Temporary Total Disability
Boston workers’ compensation lawyer Michael O. Smith offers injured workers knowledgeable and comprehensive representation in their workers’ compensation claims. Mr. Smith advocates for workers who have been hurt or suffered an illness as a result of their employment. He has advised clients throughout the claims process and helped them fight denials of their claims. Mr. Smith is committed to providing aggressive advocacy for your rights and exceptional client service. Call our office to discuss your case today.Temporary Total Disability
Massachusetts requires employers to provide workers’ compensation to workers who are injured on-the-job or who become ill as a result of their work. All injured workers, regardless of the type of injury, may be entitled to medical benefits to cover healthcare expenses related to their injury. Injured workers can also be entitled to receive lost wages, but the amount will depend on the extent of their injury.
If you were hurt at work, you can qualify for temporary total disability benefits for as long as your injury prevents you from performing any type of work. This means that you cannot perform any job, not just the job you had when you were injured.
Unlike a total and permanent disability, a temporary total disability is, by definition, temporary – you will be able to return to work at some point, even if it is not the same type of work you did prior to the injury. If your injury stabilizes, however, and results in a permanent and total disability, you may be able to claim permanent and total disability benefits without first exhausting your temporary total disability benefits.Temporary Total Disability Benefits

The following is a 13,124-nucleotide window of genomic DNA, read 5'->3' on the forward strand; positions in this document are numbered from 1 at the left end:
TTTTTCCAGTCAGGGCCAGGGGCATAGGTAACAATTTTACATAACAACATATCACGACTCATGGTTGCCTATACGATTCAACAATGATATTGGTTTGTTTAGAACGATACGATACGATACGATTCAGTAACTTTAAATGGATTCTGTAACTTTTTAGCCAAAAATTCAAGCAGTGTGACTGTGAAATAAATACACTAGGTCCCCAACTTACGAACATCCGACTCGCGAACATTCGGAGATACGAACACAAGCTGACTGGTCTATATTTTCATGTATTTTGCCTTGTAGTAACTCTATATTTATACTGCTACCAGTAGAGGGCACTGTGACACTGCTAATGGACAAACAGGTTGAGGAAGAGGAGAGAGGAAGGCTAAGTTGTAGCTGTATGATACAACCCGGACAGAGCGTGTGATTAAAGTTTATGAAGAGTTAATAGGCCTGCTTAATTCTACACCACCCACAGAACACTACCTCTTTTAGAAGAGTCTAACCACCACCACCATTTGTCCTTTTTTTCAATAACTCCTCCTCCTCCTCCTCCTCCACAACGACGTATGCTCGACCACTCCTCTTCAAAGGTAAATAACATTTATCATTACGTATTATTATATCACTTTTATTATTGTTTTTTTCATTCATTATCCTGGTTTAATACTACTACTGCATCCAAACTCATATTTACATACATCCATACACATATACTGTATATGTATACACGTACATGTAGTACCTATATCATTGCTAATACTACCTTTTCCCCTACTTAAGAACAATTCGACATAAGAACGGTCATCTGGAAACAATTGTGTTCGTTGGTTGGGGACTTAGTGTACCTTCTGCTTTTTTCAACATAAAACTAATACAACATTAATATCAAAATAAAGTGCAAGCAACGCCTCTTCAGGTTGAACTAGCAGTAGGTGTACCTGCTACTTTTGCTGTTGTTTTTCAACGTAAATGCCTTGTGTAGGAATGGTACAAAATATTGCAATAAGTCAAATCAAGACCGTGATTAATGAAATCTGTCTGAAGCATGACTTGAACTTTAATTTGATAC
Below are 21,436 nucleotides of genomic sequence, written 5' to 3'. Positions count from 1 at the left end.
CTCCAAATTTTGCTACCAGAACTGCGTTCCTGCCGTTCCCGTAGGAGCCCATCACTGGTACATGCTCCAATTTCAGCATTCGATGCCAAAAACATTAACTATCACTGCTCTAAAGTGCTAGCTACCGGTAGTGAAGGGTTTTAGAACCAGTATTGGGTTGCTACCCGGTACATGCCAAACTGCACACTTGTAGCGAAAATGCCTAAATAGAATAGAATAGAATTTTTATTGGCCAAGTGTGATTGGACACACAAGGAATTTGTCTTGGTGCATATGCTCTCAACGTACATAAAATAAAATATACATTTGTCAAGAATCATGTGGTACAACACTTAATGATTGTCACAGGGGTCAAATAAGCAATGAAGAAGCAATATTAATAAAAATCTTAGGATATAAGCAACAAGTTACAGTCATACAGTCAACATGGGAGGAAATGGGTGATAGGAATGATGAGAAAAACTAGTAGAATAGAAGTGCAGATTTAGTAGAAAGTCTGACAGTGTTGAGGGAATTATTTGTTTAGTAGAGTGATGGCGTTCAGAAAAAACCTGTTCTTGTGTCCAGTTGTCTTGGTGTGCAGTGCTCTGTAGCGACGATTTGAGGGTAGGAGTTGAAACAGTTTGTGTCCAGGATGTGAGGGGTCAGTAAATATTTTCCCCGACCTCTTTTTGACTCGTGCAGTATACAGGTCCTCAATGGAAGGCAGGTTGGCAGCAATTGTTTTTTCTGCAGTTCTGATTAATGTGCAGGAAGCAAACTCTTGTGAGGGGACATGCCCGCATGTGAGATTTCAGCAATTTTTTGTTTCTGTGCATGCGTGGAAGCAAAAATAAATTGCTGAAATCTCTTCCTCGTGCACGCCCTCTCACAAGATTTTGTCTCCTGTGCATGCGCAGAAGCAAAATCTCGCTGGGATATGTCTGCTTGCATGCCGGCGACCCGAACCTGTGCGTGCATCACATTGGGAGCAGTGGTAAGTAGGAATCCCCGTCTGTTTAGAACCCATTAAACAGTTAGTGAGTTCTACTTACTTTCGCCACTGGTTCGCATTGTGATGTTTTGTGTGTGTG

Workers with a temporary total disability can receive 60 percent of what their average weekly wage was before their injury or illness. Like permanent and total disability, the amount a worker can receive each week is capped at the state’s maximum weekly compensation rate. Unlike permanent and total disability, there is a limit on how long a worker can receive benefits. Temporary total disability benefits can be paid for up to 156 weeks, or 3 years.
To receive wage benefits, a worker must be unable to work for at least five non-consecutive days. There are no wage benefits for the five days unless your disability lasts longer than 21 days. For example, if your temporary total disability keeps you out of work for 18 days, you will only receive wage benefits for 13 days. However, if your disability lasts 30 days, you will receive wage benefits for all 30 days.Lump Sum Settlements and Temporary Total Disabilities
You and the insurer (and in some cases, your employer) may be able to negotiate a lump sum settlement. The settlement is a one-time payment in lieu of the weekly wage you would otherwise be entitled to receive over time. Lump sum settlements are not a given in each case – they are carefully negotiated and subject to approval by an administrative judge. If you reach a settlement with the insurer, there is a presumption that you cannot return to work for a certain period of time: one month for every fifteen hundred dollars included as part of your future weekly wages.Advocating Your Workers’ Compensation Claim
Michael O. Smith is a Boston workers’ compensation attorney with over 15 years of experience representing injured and disabled individuals. Mr. Smith has advised clients through every phase of the workers’ compensation claims process, including denials. He represents clients at hearings before the Department of Industrial Accidents, and during any settlement negotiations with insurers. Mr. Smith will work towards getting you the benefits you are entitled to receive for your injuries. He serves clients in the Boston area. To schedule a free initial consultation on your workers’ compensation case, call us at 617-263-0060 or you can complete our online form.